Note that running this code also prints a long mandatory warning message to the standard error. If I understand correctly, that message is ignored by the golf rules.


One byte longer (but all printable) is this program:

;print**

The semicolon is there to pad the code to the same length as the output. The output is *main::*

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2
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><>, 3 bytes

"nh

Try It Online

Prints "104" and exits with an error.

| improve this answer | |
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2
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Stax, 1 byte

æ

Run and debug online!

Bytes counted in CP437.

Just the packed version of the program 1. Not surprisingly the output is also 1. Since it is packed it is not a quine and is a valid answer.

| improve this answer | |
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2
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VBA, 1 Byte

A surprisingly short answer for VBA

Anonymous VBE immediate window function that takes no input and outputs a single linefeed (vbLf) to the immediate window

?

Output


(A single linefeed)

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2
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R, 25 bytes

sprintf("%.23f",runif(1))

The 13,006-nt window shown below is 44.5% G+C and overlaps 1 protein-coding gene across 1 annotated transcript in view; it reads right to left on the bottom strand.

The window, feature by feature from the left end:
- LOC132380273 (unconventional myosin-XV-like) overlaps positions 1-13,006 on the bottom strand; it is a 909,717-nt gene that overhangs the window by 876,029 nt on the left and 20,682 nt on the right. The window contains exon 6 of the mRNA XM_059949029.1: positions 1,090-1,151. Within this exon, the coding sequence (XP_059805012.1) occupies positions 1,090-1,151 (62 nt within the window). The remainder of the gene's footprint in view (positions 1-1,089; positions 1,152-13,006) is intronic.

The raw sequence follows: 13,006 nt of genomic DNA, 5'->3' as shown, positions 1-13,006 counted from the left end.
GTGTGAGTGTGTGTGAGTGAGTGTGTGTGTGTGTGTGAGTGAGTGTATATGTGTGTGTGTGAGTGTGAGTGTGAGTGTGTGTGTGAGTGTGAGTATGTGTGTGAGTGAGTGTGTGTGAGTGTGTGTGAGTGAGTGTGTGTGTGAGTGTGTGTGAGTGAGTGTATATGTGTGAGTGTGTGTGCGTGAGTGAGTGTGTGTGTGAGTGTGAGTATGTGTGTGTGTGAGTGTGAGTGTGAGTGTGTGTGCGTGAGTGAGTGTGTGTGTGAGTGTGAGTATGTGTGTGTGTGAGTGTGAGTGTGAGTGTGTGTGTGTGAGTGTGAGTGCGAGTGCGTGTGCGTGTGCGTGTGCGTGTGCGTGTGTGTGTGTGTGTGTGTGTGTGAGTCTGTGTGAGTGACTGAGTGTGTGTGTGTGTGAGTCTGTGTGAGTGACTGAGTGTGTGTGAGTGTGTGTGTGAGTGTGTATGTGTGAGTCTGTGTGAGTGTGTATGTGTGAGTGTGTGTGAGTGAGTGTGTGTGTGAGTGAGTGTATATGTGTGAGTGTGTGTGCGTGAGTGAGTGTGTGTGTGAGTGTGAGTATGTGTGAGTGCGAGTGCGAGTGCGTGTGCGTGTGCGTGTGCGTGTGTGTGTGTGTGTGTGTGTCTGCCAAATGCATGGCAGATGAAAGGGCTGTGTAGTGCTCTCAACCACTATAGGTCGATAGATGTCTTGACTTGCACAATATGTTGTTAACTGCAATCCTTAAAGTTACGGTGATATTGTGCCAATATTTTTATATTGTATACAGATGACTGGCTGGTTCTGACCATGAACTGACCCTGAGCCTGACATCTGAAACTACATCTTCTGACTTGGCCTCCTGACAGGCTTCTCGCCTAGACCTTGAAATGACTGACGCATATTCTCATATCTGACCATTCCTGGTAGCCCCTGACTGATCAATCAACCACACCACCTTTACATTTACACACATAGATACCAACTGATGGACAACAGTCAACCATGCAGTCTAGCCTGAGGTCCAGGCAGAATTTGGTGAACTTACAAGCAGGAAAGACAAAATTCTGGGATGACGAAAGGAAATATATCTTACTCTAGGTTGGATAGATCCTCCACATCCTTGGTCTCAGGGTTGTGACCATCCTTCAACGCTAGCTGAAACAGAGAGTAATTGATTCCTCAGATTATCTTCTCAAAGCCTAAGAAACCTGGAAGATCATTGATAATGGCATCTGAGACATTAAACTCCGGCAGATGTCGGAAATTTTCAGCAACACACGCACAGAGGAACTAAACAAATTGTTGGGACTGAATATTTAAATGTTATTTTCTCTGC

Try it online!

Outputs (as a string) a random number between 0 and 1 with 23 decimal places, e.g.

0.84327139146625995635986

This is 25 characters overall, counting the initial 0.

There are shorter R solutions, but I wanted to post one with randomness since the challenge allows it explicitly.

| improve this answer | |
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  • \$\begingroup\$ At least on TIO this produces output of different length. Caught both 17 (0.703815360320732) and 19 (0.01503348327241838). \$\endgroup\$ – manatwork May 3 '19 at 13:50
  • \$\begingroup\$ @manatwork Thanks! This new version should work consistently. \$\endgroup\$ – Robin Ryder May 3 '19 at 18:27
2
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brainfuck, 15 32 bytes

++++++++[>++++>++++<<-]>+>[<.>-]

Try it online!

Illegal version (no ascii), 15 bytes

->+++++[<...>-]

Try it online!

| improve this answer | |
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  • \$\begingroup\$ Oh, I didn't have in mind that ascii is only up to character 0x7e and not 0xff. I made a new version. \$\endgroup\$ – Dorian Jul 30 '19 at 10:47
2
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Zsh, 5 bytes

<<<$-

Prints 569X followed by a newline. Try it online!

The parameter $- outputs the current flags supplied to the shell. By default, it is set to 569X:

  • 5: NOTIFY
  • 6: BG_NICE
  • 9: AUTO_LIST
  • X: LIST_TYPES

When unsetting these options, $- is empty.

| improve this answer | |
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2
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C#, 84 bytes

public class P{public static void Main(){System.Console.Write(new string('_',84));}}

Try Online

| improve this answer | |
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2
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Dash/Bash/ksh/fish, 5 bytes

umask

Try it online (Dash) | Try it online (Bash) | Try it online (Ksh) | Try it online (Fish)

umask is a builtin in most unix shells, not an external command! It prints the 4-octal-digit umask followed by a newline for a total of 5 bytes. Does not work in Zsh or Tcsh: Zsh will only print one leading zero (e.g.: 02 instead of 0002), and Tcsh will print no leading zeroes (2 instead of 0002)

| improve this answer | |
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2
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Actually, 2 bytes